Neighbors, relatives express doubts that Richmond man forced woman to live in closet as sex slave

Neighbors, relatives express doubts that Richmond man forced woman to live in closet as 'sex slave'

Relatives and neighbors of the Richmond man accused of luring a woman from Nicaragua and forcing her to live in a closet in the Iron Triangle neighborhood have “described a far different relationship from the one authorities portrayed,” according to the San Francisco Chronicle.

Eulogio Constantino-Sanchez, 35, who was arrested on suspicion of kidnapping, rape, corporal injury, false imprisonment and conspiracy charges, had been “helping out the young woman,” who came and went at will from the home in the 600 block of Chanslor Avenue, loved ones and residents told the Chronicle. She even held a hotel job at one point, they said.

Abuse experts interviewed by the Chronicle, however, cautioned that abuse is “not necessarily obvious to those nearby,” adding victims don’t always know when they’re being abused.

The Chronicle had three reporters on the shocking story Wednesday, the day after Richmond police first reported the raid by local and federal authorities on the Iron Triangle home, where police say they found a frightened woman.

Few details about the investigation have been released due to the case’s sensitive nature, but authorities say the woman contacted the anti-domestic violence group STAND and U.S. Department of Homeland Security, which then alerted Richmond police. Police managed to get the woman on the phone and pinpoint her location. The woman said she had met Constantino-Sanchez on Facebook and was promised work and a better life in the U.S. Once here, she was sexually and physically abused on a daily basis for about one year and forced to live in a closet for much of that time, police said.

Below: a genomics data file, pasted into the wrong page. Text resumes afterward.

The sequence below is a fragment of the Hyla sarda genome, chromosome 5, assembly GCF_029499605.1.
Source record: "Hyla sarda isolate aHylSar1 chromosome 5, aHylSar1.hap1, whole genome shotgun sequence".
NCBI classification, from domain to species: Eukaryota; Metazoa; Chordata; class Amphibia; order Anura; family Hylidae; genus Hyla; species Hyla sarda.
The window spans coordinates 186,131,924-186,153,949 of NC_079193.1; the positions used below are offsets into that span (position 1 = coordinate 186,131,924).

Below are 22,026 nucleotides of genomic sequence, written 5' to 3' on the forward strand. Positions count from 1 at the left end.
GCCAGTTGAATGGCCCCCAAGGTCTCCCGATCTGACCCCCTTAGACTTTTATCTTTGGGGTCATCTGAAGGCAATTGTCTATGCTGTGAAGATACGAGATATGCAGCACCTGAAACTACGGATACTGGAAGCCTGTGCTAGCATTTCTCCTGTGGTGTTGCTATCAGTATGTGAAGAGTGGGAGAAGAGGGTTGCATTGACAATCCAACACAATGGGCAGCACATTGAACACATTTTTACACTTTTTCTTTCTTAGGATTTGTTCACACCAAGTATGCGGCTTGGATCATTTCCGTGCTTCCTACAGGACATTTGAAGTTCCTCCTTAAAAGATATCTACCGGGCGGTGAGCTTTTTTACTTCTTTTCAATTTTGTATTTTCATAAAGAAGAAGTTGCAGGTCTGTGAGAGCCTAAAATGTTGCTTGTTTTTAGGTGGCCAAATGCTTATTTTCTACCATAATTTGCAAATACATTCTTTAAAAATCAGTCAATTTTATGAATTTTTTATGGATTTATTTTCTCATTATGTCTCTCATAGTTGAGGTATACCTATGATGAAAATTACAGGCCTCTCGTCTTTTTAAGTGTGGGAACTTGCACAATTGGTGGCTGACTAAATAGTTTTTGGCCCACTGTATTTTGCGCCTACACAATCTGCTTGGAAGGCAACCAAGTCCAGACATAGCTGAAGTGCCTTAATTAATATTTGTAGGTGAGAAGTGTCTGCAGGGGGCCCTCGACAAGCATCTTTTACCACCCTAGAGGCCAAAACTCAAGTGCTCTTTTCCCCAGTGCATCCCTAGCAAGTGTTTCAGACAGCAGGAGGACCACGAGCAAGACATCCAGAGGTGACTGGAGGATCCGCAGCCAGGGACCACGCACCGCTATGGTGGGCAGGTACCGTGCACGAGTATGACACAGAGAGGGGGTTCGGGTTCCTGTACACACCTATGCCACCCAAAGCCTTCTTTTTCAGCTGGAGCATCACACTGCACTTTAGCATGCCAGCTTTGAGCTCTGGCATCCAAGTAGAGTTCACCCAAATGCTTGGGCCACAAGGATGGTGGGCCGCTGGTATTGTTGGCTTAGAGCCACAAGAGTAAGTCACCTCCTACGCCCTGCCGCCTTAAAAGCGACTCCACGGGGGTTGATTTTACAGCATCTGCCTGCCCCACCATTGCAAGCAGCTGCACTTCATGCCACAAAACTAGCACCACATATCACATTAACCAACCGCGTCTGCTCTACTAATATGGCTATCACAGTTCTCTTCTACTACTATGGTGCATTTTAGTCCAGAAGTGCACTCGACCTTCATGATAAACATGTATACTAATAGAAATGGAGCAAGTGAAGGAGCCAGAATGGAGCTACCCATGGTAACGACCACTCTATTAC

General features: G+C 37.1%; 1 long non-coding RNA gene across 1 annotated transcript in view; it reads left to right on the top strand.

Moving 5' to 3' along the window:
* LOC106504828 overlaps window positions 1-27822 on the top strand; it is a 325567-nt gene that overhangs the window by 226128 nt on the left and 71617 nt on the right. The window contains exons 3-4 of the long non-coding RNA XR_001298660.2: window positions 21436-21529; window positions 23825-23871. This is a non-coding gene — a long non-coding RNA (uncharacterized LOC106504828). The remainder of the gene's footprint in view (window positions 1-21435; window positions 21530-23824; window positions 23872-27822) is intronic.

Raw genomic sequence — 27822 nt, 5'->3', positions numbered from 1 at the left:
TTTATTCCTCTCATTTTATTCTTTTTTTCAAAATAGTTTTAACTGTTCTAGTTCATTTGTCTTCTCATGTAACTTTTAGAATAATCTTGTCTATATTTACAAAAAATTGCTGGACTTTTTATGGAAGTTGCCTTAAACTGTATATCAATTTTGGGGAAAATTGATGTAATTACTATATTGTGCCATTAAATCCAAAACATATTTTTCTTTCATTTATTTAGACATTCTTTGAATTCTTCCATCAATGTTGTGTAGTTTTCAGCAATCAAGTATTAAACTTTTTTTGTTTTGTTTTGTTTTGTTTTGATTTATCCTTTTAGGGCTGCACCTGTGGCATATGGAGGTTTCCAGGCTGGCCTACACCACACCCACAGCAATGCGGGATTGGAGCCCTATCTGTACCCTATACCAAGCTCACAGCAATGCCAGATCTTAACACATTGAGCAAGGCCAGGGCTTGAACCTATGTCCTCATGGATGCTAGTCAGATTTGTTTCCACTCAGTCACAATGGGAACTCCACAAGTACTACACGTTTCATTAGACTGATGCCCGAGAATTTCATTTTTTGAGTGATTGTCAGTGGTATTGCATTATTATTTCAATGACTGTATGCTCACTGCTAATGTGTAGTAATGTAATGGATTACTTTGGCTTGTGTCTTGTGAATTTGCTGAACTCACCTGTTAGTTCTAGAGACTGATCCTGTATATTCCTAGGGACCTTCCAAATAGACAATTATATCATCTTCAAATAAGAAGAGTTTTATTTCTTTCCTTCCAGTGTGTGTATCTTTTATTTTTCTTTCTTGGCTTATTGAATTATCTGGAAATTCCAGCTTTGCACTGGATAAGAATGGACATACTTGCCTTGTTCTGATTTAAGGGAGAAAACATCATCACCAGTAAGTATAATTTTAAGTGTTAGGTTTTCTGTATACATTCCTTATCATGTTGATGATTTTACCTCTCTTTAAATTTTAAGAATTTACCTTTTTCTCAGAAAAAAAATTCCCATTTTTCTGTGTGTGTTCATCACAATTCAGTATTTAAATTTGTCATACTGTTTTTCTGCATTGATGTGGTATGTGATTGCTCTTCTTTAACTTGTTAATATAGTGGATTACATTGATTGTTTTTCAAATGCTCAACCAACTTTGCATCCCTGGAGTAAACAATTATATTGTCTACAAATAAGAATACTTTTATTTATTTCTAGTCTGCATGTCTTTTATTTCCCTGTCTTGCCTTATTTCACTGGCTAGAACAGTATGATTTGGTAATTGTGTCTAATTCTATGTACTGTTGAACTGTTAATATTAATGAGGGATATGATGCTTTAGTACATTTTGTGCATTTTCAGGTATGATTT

Authorities say they found evidence “confirming all the information the detectives had obtained” about the alleged abuse.

Reporters from the Chronicle included the police account in their report, but also fetched a different perspective about Constantino-Sanchez from those who know him and the woman. Neighbors described him as friendly and hardworking and said he heads to his construction job daily at 6 a.m., the newspaper reported. Constantino-Sanchez and the woman were “always lovey-dovey,” they said, adding they would eat out together and the woman often headed out alone to buy groceries.

At one point, Constantino-Sanchez got her a cleaning job at a Sheraton Hotel, his niece said, adding, “I don’t believe she was kidnapped.”

But experts warned Chronicle readers not to read this book by its cover, as abuse is not always obvious.

“It’s not always a chain-link fence,” Carolyn Graham, intervention department community services manager for STAND. “If you don’t have anyone in the country, you don’t know where you are, you don’t know who you’re surrounded by, your captor is a lifeline. A lot of people don’t understand that.”

The story has the community anticipating the release of evidence in the case.

Constantino-Sanchez was booked at the Martinez Detention Facility, police said.